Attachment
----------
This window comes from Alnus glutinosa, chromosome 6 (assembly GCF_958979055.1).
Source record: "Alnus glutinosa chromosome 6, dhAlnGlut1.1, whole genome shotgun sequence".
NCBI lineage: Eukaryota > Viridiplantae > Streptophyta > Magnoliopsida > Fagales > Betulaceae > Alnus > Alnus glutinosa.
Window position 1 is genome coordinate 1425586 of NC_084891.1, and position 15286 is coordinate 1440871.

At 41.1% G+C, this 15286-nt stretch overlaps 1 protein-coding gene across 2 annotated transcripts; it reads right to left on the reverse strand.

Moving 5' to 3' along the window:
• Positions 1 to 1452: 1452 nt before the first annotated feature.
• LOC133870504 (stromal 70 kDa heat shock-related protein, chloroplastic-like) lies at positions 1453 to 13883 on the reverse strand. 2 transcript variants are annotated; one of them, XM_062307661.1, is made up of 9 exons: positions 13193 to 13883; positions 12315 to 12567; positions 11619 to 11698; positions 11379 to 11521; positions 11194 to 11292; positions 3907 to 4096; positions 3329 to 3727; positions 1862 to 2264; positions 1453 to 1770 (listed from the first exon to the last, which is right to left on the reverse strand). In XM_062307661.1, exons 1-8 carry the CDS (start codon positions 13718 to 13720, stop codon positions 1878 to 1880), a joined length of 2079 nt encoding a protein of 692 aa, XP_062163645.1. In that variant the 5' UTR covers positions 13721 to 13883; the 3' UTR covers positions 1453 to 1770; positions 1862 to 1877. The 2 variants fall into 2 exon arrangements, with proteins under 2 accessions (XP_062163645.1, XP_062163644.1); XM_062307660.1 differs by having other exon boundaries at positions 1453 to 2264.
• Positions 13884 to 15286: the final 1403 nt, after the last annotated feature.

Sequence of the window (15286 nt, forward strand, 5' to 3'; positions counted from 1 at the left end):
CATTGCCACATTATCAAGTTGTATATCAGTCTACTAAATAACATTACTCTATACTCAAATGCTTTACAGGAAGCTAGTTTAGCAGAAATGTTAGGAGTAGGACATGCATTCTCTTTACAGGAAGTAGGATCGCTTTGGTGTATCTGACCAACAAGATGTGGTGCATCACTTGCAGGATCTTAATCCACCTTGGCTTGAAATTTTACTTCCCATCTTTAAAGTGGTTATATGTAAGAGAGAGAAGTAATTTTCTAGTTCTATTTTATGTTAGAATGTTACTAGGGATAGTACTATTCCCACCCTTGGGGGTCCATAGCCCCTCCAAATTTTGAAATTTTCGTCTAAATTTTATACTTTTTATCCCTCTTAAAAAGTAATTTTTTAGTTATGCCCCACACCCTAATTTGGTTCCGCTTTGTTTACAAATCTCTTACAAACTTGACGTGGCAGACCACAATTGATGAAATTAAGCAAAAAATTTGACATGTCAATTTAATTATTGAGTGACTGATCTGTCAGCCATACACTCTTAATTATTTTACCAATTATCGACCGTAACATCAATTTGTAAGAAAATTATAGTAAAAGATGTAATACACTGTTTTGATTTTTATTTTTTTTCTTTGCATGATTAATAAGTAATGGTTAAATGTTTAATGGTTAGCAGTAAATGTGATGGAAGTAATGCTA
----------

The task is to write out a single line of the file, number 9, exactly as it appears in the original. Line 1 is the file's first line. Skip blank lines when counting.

• Positions 13884 to 15286: the final 1403 nt, after the last annotated feature.